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Jonathan George By Jonathan George Software Engineer IV
Introduction to Python Logging in Synapse Notebooks

Notebooks are an incredibly flexible and useful part of Synapse (and other similar data platforms). They are great for getting started with exploring new datasets, as well as providing maximum flexibility when processing and analyzing data. As a result, it's quite common for a notebook to evolve from that initial exploratory code to be part of a productionised data processing pipeline.

During the process of productionisation, it's necessary to ensure that errors in production can be effectively diagnosed. Depending on the complexity of the notebook, this might be simple - if it fails, you can head into Synapse Studio, look at the pipeline run and examine the state of the notebook. For more complex notebooks, or scenarios where you may need to look at logs outside Synapse Studio, you will need to think about how you can improve the observability of your code - specifically, how you can understand the internal state of your code at the point of failure, which will help you reason about the ultimate cause of that failure.

The first step on that road is basic logging - writing out additional data about the execution of your code, and ensuring that information is captured in a way that you can easily look at later. In this post we take a look at how you can use Python's built in support for logging inside a notebook in Synapse.

Basic Python logging using the logging module

Python provides the logging module which allows you to create and use logger objects to store messages.

All log messages have a severity associated with them; the levels (from least to most severe) are:

  • DEBUG
  • INFO
  • WARNING
  • ERROR
  • CRITICAL

When using the logging module, you can either create specific loggers or use the default logger. This code demonstrates use of the default logger:

import logging

logging.debug('This is a debug message')
logging.info('This is an info message')
logging.warning('This is a warning message')
logging.error('This is an error message')
logging.critical('This is a critical message')

When run in a Python notebook in Synapse, these log messages appear in the cell output.

A partial screenshot showing the basic logging code from the previous cell, along with the output it generates.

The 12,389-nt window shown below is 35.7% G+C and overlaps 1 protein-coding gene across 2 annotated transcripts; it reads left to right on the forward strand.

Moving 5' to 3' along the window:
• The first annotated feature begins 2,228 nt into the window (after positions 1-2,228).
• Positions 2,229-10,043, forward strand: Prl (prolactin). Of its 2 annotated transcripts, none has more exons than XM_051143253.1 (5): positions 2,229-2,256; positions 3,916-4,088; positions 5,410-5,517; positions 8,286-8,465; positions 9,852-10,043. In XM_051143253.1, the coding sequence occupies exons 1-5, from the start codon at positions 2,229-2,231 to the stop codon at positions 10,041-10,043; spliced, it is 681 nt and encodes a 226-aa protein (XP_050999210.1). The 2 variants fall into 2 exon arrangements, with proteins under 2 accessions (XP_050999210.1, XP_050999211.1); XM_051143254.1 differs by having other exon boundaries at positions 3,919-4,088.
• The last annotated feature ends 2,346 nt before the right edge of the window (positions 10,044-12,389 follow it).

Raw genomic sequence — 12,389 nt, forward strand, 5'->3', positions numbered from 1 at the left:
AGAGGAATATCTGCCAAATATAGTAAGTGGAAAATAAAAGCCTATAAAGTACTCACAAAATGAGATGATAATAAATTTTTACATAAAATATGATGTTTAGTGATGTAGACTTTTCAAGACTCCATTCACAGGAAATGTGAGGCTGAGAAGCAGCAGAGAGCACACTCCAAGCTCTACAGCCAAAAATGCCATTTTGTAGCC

They also appear in the output from the Apache Spark application. To see this, go to the "Monitor" tab,

A partial screenshot showing the logging out from the Apache Spark Application in the Synapse Studio Monitor tab

As you can see, although we had five lines of code that called the logger to record a message, we only saw three in both the cell and Spark application output. Why is this?

Log levels

As mentioned above, there are five severity levels you can use when logging messages. As we saw in the previous example, only the messages logged using logging.warning, logging.error and logging.critical ended up in the cell and Spark output. All loggers, including the default one, have a severity level set and by default, it is WARNING. This means that only messages of level WARNING and above will be logged.

To alter this for the default logger, a standard Python program would be able to call the logging module's basicConfig method, as shown in the following code:

import logging

logging.basicConfig(level=logging.INFO)

logging.debug('This is a debug message')
logging.info('This is an info message')
logging.warning('This is a warning message')
logging.error('This is an error message')
logging.critical('This is a critical message')

However, this does not work as expected in the Synapse environment. We would have expected to see the message from logging.info, but instead we only see the same three as before:

A partial screenshot showing that calling logging.basicConfig to set the log level to INFO prior to the original five logging statements has no effect

The reason for this is that the runtime has already made the call to basicConfig, which means subsequent calls are ignored, as per the documentation:

This function does nothing if the root logger already has handlers configured, unless the keyword argument force is set to True.

We don't want to use the force argument because this has the effect of removing any existing handlers attached to the root logger. If we inspect the root logger, as configured by the runtime, we see that it has a handler in place already, but forcing new basic configuration has the effect of replacing it with a different type of handler.

A partial screenshot showing that calling logging.basicConfig with the force parameter set to True results in the MSPySparkLoggerHandler being removed from the default logger

Prior to our call to basicConfig with force=True, the default logger instance had been configured with a single handler of type MSPySparkLoggerHandler. After we called basicConfig, it had been removed and replaced with the default StreamHandler.

However, it's still possible to modify the log level of the default logger by obtaining its instance using getLogger():

import logging

logging.getLogger().setLevel(logging.INFO)